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Front. Cell. Neurosci., 29 April 2014 | https://doi.org/10.3389/fncel.2014.00116

CSPα—chaperoning presynaptic proteins

  • Department of Physiology and Pharmacology, The Hotchkiss Brain Institute, Faculty of Medicine, University of Calgary, Calgary, AB, Canada

Synaptic transmission relies on precisely regulated and exceedingly fast protein-protein interactions that involve voltage-gated channels, the exocytosis/endocytosis machinery as well as signaling pathways. Although we have gained an ever more detailed picture of synaptic architecture much remains to be learned about how synapses are maintained. Synaptic chaperones are “folding catalysts” that preserve proteostasis by regulating protein conformation (and therefore protein function) and prevent unwanted protein-protein interactions. Failure to maintain synapses is an early hallmark of several degenerative diseases. Cysteine string protein (CSPα) is a presynaptic vesicle protein and molecular chaperone that has a central role in preventing synaptic loss and neurodegeneration. Over the past few years, a number of different “client proteins” have been implicated as CSPα substrates including voltage-dependent ion channels, signaling proteins and proteins critical to the synaptic vesicle cycle. Here we review the ion channels and synaptic protein complexes under the influence of CSPα and discuss gaps in our current knowledge.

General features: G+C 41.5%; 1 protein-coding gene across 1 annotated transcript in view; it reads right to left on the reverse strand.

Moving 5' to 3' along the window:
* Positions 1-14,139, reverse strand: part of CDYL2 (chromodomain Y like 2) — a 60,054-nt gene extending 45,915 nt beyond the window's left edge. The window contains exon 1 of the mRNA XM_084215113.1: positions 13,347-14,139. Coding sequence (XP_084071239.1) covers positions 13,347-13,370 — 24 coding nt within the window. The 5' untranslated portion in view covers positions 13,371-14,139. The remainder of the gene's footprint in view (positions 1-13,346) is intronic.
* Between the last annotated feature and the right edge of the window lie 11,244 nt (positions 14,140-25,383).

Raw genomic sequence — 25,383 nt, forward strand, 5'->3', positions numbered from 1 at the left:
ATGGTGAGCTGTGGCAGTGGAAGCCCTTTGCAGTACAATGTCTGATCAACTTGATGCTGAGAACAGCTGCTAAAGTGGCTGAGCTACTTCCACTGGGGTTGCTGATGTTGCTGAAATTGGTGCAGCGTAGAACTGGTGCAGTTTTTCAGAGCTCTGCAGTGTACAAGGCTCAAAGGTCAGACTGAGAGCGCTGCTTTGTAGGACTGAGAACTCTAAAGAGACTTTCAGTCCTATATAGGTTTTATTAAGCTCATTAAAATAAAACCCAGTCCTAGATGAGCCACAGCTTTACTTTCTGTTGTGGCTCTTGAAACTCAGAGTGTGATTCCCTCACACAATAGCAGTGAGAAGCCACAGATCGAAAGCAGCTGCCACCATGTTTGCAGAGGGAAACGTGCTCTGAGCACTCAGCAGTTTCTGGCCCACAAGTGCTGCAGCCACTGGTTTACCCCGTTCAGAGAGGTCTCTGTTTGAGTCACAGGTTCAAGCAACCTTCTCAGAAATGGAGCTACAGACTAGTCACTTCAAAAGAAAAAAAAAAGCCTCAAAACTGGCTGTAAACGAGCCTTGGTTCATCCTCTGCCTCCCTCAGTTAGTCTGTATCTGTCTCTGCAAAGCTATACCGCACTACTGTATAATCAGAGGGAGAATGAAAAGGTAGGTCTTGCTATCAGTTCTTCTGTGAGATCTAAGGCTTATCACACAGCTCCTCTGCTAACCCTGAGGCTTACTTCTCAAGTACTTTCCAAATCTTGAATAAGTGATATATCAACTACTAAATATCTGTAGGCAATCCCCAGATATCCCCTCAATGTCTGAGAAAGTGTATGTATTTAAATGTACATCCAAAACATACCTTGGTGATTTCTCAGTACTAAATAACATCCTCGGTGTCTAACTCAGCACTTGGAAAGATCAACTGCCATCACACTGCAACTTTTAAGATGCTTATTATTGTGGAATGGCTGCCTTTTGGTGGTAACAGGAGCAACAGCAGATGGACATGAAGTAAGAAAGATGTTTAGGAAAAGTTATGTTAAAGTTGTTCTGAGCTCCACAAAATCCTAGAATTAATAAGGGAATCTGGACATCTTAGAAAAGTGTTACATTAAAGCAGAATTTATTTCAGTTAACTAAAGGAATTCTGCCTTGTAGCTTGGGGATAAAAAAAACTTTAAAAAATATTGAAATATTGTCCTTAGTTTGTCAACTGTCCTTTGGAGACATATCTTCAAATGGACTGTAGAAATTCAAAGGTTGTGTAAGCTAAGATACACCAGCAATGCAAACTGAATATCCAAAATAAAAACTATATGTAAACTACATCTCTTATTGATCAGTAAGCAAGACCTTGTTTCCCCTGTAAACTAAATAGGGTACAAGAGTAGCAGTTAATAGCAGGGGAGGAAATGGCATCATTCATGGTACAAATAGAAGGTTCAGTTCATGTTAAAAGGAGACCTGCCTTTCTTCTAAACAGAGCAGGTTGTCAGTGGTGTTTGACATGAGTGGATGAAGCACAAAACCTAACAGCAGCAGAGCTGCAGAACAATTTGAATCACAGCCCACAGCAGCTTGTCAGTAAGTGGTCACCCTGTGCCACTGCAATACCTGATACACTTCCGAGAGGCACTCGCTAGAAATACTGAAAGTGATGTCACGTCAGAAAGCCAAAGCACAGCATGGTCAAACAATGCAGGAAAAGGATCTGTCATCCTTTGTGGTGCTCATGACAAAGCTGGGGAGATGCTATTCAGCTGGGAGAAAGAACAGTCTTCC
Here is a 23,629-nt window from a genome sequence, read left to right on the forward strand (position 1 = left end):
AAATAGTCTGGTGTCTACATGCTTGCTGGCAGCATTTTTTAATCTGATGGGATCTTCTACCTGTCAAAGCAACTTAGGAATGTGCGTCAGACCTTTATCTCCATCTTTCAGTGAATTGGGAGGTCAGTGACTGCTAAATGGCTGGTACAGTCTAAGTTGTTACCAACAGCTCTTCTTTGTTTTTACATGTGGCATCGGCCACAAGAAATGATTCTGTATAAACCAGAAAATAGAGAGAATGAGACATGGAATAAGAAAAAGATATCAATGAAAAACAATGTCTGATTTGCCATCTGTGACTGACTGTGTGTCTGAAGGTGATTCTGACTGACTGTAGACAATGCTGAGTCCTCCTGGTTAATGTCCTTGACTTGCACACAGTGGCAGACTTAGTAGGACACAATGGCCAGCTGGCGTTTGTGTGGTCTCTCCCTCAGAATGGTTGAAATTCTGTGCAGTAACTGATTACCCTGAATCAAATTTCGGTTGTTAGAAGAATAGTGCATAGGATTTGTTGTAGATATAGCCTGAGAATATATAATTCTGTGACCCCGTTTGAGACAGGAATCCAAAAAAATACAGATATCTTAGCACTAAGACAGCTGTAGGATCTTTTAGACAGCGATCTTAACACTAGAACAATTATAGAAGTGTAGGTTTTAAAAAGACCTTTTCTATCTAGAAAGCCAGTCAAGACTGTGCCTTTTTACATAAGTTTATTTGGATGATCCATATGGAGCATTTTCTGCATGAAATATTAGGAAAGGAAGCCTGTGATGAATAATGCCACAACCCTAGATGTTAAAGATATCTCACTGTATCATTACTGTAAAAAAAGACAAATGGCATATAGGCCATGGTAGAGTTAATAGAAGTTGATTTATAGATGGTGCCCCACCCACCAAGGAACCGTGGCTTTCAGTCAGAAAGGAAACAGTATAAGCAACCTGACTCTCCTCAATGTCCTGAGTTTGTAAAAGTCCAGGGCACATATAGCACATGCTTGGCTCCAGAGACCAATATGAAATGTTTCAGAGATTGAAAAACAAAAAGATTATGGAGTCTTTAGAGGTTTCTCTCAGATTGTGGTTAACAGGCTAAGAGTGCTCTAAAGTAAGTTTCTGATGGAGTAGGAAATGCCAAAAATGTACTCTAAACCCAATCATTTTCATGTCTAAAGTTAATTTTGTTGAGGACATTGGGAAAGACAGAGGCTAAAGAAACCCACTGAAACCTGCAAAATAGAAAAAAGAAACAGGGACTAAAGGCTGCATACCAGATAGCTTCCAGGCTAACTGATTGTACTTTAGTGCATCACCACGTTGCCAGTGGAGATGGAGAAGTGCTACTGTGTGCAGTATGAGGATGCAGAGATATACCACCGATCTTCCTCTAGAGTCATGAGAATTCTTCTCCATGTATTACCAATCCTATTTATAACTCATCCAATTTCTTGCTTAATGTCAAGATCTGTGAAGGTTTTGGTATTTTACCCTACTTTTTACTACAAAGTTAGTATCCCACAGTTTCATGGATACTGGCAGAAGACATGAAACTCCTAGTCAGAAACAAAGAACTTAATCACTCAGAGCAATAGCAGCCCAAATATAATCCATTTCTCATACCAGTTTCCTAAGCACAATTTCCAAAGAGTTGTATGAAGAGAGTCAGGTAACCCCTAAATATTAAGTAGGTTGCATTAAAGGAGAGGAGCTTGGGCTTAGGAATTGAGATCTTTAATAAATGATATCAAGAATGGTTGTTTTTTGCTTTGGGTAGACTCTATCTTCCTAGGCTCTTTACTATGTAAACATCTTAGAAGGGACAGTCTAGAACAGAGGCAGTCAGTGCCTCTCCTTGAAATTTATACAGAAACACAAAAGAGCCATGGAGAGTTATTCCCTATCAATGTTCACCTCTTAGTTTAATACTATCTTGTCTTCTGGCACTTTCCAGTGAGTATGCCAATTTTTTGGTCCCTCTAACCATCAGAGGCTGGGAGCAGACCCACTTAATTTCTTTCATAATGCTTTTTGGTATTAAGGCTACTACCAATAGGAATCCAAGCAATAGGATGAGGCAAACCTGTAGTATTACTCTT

One J Protein: the Total Protection Plan

Cysteine String Protein (CSPα) is a presynaptic vesicle protein with neuroprotective activity. In humans, mutations in the DNAJC5 gene encoding CSPα that produce heterozygous CSPα point mutations or point deletions cause autosomal-dominant, adult onset neuronal ceroid lipofusinosis (ANCL), a neurodegenerative disorder characterized by accumulation of lysosomal cellular debris (Benitez et al., 2011; Nosková et al., 2011; Velinov et al., 2012). Disease onset is between 20–30 years of age and the course and outcome of ANCL involves, increased anxiety, speech difficulties, ataxia, involuntary movements, seizures, cognitive deterioration, dementia with a shortened life expectancy. In mice, CSPα KO causes activity-dependent synapse loss, progressive defects in neurotransmission and neurodegeneration verifying CSPα’s anti-neurodegenerative function (Fernández-Chacón et al., 2004; García-Junco-Clemente et al., 2010). CSPα heterozygote mice, which have reduced levels of CSPα, are phenotypically normal suggesting that wild type mice normally have “extra” CSPα protection (Fernández-Chacón et al., 2004). In Drosophila melanogaster, CSPα KOs that survive to adulthood demonstrate temperature-sensitive paralysis, uncoordinated movement, shaking and early death (Zinsmaier et al., 1994). It is clear that the function of CSPα is to protect the synapse, what is not known is the mechanism(s) underlying the prevention of synapse loss by CSPα. Understandably, much effort has focused on delineating the cellular pathway of CSPα-mediated protection.

The CSPα Trimeric Complex